Rodney Saville Sneath

BMJ 2005; 331 doi: (Published 07 July 2005) Cite this as: BMJ 2005;331:112

A pioneer in limb salvage surgery for patients with bone tumours

When Rodney Sneath, a consultant orthopaedic surgeon at the Royal Orthopaedic Hospital in Birmingham, was faced in 1970 with a patient refusing what was then the only surgical option of amputation for a bone tumour, he embarked on his first custom made endoprosthetic replacement—for the upper part of the femur. He soon began to attract other patients with tumours, and his innovative skills allowed him to develop operations to replace and reconstruct parts of the femur, tibia, humerus, radius, and pelvis. Rodney took immense care, not only in removing the tumour but also in reconstructing the limb, and his attention extended even to the placement of dressings and postoperative care. He was a master surgeon who would boldly tackle tumours that many others considered unresectable. His experience of endoprosthetic replacements was unparalleled.

Rodney's inquiring and innovative mind led to many developments in endoprostheses. In this he worked closely with John Scales, professor of bioengineering at Stanmore (obituary BMJ 2004;328: 714). Together, and with others, they developed a diverse range of highly successful implants. Rodney's greatest contribution was in the development and use of extendable prostheses for children, the first of which was inserted in 1976. He also pioneered the use of pelvic endoprostheses, using the excised tumour as a template for the design of the metal replacement, which was inserted at a second stage, some six weeks later.

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His reputation extended both nationally and internationally, and in 1986 the Department of Health formally recognised his skills by granting supra-regional funding to what became known as the Royal Orthopaedic Hospital oncology service. This unit soon became one of the leading centres in the world for musculoskeletal oncology. But it did not happen without a fight. Faced with a hospital administration that was not sympathetic to the fledgling unit's aspirations, Rodney suggested that he should go to the press and let the public be the judge—the administration backed down.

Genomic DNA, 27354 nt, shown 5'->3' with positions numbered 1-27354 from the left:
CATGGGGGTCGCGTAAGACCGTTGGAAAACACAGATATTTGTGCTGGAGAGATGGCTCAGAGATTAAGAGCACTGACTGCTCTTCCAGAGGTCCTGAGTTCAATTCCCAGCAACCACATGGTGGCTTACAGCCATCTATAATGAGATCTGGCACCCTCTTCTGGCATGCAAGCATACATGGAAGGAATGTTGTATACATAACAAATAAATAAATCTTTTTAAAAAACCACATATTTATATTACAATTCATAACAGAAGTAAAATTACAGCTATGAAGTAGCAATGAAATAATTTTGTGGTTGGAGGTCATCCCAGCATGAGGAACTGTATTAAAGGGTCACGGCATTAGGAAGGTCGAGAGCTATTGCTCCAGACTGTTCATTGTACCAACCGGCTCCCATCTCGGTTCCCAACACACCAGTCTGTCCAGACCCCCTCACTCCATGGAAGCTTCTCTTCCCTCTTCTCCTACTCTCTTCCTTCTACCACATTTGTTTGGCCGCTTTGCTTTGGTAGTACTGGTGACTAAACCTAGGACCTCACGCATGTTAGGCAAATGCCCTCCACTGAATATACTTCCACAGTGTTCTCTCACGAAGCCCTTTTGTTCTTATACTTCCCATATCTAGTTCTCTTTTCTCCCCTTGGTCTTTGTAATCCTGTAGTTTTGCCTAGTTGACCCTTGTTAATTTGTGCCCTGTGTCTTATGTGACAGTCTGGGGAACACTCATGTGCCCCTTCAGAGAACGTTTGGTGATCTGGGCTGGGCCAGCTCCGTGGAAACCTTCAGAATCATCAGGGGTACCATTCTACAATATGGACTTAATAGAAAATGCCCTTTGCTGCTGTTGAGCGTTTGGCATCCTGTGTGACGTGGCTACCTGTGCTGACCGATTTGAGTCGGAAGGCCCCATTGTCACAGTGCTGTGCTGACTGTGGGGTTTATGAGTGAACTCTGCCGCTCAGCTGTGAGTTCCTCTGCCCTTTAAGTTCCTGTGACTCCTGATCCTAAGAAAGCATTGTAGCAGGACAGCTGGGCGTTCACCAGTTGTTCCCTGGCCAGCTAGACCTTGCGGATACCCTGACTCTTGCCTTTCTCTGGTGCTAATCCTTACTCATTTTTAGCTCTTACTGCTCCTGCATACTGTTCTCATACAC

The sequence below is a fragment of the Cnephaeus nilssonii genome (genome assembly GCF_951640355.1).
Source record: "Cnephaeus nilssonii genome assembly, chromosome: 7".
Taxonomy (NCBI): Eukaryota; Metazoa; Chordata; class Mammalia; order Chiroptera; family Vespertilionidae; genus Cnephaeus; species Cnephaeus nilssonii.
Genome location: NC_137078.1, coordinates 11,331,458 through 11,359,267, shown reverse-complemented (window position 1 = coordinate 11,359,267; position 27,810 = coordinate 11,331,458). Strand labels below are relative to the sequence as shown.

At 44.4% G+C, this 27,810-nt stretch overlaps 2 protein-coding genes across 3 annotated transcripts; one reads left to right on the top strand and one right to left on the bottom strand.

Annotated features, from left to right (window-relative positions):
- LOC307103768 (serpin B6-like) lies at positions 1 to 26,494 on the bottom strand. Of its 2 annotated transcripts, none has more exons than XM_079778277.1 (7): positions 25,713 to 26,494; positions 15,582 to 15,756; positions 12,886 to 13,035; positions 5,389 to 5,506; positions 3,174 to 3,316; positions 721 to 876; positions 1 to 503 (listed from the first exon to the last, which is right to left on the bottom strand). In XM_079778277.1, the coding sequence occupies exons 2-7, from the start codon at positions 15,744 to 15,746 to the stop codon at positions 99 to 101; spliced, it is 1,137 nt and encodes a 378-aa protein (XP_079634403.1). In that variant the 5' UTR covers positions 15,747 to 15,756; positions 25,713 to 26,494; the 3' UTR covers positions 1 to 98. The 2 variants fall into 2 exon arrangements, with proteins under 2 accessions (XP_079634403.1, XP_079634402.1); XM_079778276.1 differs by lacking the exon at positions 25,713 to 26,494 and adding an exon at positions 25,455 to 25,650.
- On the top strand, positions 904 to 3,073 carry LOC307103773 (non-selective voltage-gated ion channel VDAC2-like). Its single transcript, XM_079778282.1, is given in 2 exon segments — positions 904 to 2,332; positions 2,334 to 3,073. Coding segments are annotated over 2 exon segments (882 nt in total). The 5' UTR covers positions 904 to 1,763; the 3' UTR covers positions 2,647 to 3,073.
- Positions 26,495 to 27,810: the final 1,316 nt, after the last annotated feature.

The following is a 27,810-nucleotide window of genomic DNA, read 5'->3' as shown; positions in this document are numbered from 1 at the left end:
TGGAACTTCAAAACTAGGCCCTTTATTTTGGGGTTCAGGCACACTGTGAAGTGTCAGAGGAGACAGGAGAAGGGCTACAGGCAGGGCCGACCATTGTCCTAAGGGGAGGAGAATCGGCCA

In 1992 it became apparent that the pathology service provided to the bone tumour service was in need of development. Despite requests by Rodney, no improvements were made. Following some diagnostic errors the unit set up an inquiry, which attracted worldwide adverse publicity. The unit management appeared to want to close the Royal Orthopaedic Hospital, but a further review by the Royal College of Surgeons established that the service was safe and effective.

Rodney Saville Sneath was born and grew up in Yorkshire. He read medicine at Sheffield, where he enjoyed participating in rugby, rock climbing, and gliding, once having to land his glider on Cheltenham race course. Motor sport was also an important part of his life, and he competed, with his father and a friend, in the Monte Carlo rally in 1952, finishing first out of the privateers in a Sunbeam Talbot.

During national service Rodney was stationed on Salisbury plain with the Royal Army Medical Corps. While with the army in Austria he developed a love of skiing, and he was one of the early members of the British Orthopaedic Study Group, which met in the Austrian Alps. He continued to attend the group until his 70s, often driving there in his five litre V8 TVR.

After national service, he became an anatomy demonstrator, and published on the insertion of the biceps femoris muscle, which gained him a reference in Gray's Anatomy. Further surgical training took him to St George's Hospital, London, and later to the Royal National Orthopaedic Hospital, Stanmore, and Great Ormond Street Hospital, London.

Rodney retired at the age of 68, but continued to work in the private sector for a time. He spent his last 10 years working on his garden with his wife, Ann.

Rodney presented 16 invited lectures. He was awarded a Hunterian professorship in 1993, and his Hunterian oration was entitled “The treatment of malignant bone tumours in children.” He was a founder member of the European Musculoskeletal Oncology Society (EMSOS) and the British Orthopaedic Oncology Society (BOOS), but enjoyed far more than these honours the pleasure of skiing with his colleagues annually in Zurs at the British Orthopaedic Study Group or simply driving his TVR.

He leaves Ann, five children, and six grandchildren.

Rodney Saville Sneath, consultant orthopaedic surgeon the Royal Orthopaedic Hospital, Birmingham, 1965-1993 (b 1925; q Sheffield 1948; FRCS 1958), d 1 April 2005.

[Robert Sneath]

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